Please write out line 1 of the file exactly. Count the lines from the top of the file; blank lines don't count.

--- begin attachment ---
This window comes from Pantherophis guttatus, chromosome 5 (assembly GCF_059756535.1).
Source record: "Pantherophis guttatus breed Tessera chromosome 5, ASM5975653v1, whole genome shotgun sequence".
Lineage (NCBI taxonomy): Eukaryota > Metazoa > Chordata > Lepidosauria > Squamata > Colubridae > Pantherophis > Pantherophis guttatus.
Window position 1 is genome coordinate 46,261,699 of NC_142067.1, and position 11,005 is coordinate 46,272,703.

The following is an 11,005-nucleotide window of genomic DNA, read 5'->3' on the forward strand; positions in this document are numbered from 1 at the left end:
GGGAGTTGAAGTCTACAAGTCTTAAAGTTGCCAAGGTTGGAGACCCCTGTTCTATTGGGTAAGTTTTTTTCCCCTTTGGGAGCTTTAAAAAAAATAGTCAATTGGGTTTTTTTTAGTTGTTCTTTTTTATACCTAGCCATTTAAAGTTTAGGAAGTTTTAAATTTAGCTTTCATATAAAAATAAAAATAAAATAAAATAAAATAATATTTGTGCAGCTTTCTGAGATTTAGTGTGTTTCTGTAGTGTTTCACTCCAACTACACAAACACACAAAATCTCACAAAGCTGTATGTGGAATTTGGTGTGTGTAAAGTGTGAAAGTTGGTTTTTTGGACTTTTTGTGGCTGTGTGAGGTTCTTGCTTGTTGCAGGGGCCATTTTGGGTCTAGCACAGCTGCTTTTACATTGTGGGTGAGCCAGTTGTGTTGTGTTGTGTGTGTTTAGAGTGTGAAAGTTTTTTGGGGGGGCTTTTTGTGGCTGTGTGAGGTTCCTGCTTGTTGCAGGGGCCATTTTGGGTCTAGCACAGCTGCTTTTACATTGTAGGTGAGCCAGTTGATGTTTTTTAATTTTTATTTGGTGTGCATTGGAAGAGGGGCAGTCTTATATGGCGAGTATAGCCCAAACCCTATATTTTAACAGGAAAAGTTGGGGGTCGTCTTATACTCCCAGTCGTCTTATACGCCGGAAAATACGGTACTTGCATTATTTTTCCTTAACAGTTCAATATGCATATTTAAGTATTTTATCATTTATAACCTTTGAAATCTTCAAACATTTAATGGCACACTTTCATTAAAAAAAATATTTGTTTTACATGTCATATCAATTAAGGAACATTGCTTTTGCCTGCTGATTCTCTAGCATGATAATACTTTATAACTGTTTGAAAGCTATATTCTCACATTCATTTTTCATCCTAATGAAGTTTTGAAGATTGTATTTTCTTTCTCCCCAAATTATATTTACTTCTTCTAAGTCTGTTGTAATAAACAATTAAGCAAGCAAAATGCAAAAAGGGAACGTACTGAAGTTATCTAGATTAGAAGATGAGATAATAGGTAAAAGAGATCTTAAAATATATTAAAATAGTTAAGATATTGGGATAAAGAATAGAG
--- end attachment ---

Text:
This window comes from Pantherophis guttatus, chromosome 5 (assembly GCF_059756535.1).